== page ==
CDC warns of drug-resistant salmonella outbreak

There is an outbreak of drug-resistant salmonella in 29 states including New York and New Jersey.

The Centers for Disease Control and Prevention have linked 92 cases as of Oct. 15, 2018 to raw chicken products. At least 21 people have been hospitalized but there have been no deaths linked to the outbreak.  The victims range in age from less than a year old to 105.

Investigators have been looking into illnesses that started in January through early September.  The chicken is not coming from one source that they have been able to identify.  Epidemiologic and laboratory evidence indicates that many types of raw chicken products from a variety of sources are contaminated with salmonella and are making people sick.

The outbreak strain has been identified in samples taken from raw chicken pet food, raw chicken products, and live chickens.

Tests also showed the specific strain of salmonella that made them sick is resistant to multiple antibiotics, the agency said.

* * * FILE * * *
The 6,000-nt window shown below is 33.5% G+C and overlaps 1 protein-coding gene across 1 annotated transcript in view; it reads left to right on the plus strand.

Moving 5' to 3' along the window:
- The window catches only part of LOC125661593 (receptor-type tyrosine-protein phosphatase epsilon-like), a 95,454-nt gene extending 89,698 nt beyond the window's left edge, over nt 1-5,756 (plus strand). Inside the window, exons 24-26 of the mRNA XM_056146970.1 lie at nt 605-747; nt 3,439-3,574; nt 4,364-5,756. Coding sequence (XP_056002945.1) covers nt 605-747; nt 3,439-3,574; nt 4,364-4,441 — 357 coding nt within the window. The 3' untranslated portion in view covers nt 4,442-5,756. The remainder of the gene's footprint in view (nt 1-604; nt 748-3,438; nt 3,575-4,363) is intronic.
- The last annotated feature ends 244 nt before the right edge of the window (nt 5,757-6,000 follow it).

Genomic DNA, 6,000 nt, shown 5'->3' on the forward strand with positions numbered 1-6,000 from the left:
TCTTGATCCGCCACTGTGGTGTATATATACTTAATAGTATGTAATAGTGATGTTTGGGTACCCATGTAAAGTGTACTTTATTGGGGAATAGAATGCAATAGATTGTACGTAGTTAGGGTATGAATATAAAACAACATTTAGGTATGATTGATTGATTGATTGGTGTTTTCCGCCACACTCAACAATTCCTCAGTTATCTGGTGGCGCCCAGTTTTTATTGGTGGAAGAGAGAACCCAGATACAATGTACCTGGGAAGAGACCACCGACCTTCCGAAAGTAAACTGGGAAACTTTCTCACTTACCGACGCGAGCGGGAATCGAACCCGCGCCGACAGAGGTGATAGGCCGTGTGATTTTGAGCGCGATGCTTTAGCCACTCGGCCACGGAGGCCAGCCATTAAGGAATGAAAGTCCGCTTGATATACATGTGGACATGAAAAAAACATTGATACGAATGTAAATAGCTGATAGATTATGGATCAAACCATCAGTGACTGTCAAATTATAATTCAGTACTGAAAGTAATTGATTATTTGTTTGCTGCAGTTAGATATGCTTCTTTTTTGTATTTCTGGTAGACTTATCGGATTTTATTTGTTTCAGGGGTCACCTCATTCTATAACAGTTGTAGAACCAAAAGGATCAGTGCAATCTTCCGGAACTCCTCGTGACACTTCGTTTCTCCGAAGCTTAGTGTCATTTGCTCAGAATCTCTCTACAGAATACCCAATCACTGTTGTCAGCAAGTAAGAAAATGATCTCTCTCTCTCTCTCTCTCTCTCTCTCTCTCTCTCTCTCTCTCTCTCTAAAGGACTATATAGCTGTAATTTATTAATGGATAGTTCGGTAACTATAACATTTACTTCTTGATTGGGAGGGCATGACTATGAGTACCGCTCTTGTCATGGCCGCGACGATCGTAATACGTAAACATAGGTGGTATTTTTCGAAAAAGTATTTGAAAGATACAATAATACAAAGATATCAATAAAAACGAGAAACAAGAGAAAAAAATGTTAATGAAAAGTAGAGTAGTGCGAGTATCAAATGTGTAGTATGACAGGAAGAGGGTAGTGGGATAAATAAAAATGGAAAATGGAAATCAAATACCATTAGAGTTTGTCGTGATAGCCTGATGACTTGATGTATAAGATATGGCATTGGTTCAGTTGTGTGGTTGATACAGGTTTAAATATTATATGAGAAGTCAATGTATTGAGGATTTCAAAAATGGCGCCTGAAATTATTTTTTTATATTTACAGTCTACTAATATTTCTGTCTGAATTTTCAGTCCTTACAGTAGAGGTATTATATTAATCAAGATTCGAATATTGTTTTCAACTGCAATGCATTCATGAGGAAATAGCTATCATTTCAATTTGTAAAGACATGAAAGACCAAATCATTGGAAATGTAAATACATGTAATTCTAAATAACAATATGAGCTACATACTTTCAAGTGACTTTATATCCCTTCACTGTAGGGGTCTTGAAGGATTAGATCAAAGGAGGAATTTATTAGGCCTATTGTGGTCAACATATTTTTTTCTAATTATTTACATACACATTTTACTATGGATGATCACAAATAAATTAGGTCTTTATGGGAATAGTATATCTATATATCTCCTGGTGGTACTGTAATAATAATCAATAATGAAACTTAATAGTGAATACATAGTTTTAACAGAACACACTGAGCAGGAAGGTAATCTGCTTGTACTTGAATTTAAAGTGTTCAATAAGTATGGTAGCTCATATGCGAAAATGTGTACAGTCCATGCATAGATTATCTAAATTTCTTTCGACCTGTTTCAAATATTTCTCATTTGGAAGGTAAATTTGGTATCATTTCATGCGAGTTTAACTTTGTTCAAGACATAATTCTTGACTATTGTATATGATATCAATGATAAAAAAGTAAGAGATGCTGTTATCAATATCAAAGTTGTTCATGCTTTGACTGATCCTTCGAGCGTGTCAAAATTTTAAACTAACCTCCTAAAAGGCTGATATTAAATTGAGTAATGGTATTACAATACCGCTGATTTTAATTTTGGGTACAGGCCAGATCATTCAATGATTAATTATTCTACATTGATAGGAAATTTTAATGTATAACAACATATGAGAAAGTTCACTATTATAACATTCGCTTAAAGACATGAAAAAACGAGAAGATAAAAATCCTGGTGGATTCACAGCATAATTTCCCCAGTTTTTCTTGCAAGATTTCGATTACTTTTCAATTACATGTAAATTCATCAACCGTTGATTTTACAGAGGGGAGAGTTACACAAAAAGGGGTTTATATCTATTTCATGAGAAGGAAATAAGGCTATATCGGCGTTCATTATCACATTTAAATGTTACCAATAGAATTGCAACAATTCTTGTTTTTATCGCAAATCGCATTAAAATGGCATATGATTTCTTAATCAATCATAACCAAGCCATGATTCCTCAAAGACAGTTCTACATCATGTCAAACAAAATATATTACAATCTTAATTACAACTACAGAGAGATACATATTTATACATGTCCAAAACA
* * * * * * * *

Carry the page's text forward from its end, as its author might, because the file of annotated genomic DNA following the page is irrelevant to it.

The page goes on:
The outbreak strain is present in live chickens and in many types of raw chicken products, indicating it might be widespread in the chicken industry.

Salmonella causes diarrhea, fever and stomach cramps. It usually lasts four to seven days without treatment but can occasionally lead to hospitalization or death.

Health experts say there are steps you can take to help avoid food poisoning from chicken:  Wash your hands, cook raw chicken thoroughly to kill germs, wash your preparation areas.  Do not feed raw foot to pets.  The CDC also says that it is not a good idea to wash raw chicken before cooking it because that can spread germs in raw chicken to other areas.